Chicken: Not that long ago a frying chicken was a laying hen that was no longer an egg producer. This meant that the hen was tough, gamy, and largely undesirable as a meal.
Today, chickens are "segregated" by type of production. Egg layers produce eggs for a certain amount of time and are then retired; never finding their way into the human food chain. Fryers and cooking chickens are raised from the beginning for this purpose.
Chicken, likely has the most methods of cooking of any meat in the marketplace. It can be boiled, broiled, fried, roasted, grilled, and steamed.
Cornish Hen: At one time a Cornish Hen was a particular breed of bird; a cross between a wild "rock" Cornish bird and a domestic chicken. These days it is more likely to simply be a very young chicken.
Turkey: Also a highly domesticated bird, turkey is not just for holiday feasts where it's most common method of cooking is a roast. Turkey meat is now sold ground, filleted, and as individual parts of the bird such as the breast and legs. Turkey is also now a prime ingredient is lunch meat, ground cured meat products (sausages), and even a bacon* substitute.
As with lamb, pork, and beef a frozen bird should be thawed in the refrigerator for twenty-four (24) hours. As with these other meats turkey, chicken and Cornish hen should all be "rested" after cooking to allow the natural juices to return to the meat.
In all cases, largely due to the high incidence of salmonella in poultry, internal temperatures for a cooked bird should reach 170º F.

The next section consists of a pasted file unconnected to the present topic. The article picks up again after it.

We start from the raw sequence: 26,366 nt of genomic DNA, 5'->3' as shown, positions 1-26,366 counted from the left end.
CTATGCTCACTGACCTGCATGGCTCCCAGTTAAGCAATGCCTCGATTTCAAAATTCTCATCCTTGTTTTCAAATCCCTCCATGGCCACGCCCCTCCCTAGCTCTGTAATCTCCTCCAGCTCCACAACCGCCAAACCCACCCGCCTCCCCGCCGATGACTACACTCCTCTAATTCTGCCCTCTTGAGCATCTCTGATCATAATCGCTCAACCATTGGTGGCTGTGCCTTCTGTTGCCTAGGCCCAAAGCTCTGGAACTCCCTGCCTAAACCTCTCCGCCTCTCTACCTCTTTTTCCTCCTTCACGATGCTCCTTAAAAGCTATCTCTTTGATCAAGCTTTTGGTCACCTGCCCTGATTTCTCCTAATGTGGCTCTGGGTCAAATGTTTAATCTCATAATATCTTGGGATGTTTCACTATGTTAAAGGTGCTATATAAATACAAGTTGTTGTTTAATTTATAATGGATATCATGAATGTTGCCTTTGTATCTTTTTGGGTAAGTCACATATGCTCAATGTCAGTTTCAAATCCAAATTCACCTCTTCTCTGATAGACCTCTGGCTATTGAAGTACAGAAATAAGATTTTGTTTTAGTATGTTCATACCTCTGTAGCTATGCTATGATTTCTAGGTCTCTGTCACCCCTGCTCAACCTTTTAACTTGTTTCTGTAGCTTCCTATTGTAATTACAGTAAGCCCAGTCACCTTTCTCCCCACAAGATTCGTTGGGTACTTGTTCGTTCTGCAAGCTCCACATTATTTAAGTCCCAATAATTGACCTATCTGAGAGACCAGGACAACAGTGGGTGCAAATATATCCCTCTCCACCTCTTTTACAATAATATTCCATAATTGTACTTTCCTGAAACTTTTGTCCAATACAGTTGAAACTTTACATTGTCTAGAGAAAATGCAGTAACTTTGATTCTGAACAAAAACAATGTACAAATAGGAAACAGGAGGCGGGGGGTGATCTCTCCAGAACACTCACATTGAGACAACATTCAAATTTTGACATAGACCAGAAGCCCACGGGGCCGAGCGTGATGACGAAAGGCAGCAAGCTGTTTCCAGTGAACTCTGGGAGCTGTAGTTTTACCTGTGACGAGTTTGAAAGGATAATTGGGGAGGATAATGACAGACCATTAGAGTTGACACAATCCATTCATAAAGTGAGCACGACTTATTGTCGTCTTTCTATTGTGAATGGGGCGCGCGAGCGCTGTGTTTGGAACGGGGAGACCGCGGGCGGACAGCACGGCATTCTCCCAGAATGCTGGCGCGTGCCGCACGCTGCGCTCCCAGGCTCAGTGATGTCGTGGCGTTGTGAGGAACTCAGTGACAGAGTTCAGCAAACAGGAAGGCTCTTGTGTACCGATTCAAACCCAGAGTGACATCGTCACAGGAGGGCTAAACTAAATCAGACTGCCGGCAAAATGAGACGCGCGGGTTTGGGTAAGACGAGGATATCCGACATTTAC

Please note that the U.S. Department of Agriculture considers "freezing" anything below 25º F. That means that your "fresh" bird could have been stored at a temperature above 25º F and still be considered unfrozen. I don't know about you, but there's nothing in my icebox that doesn't freeze below 32º F.
* Oddly, turkey bacon has as much fat and carbs as pork bacon, but fewer of pork's nutrients.
Fish in this group includes scaly, boned, gilled, and shelled aquatic life. I make the distinction between bony fish and others because many boned (as opposed to cartilage) fish are endothermic (warm-blooded). Endothermic fish include billed fish (Marlin and Sword), as well as most types of tuna. Some sharks are partially endothermic in that their blood temperatures are elevated around the eyes and brain.
Most other fish (halibut, cod, trout, etc.) are ectothermic (cold blooded) meaning their blood temperature is at or near the temperature of the surrounding water.
Despite the fact that much of the fish that is eaten is cultivated in fresh water, all fish are referred to as "seafood."
Lobster, shrimp, prawns, and oysters & mussels are not really fish, but they fall into this group because they must be handled in similar ways to fish when cooking.
Compared to the other meats listed above fish has the lowest number of calories and fat per pound while retaining almost identical levels of protein for the same weight for beef, pork, lamb, or fowl. For this reason fish is a highly valued food source around the globe.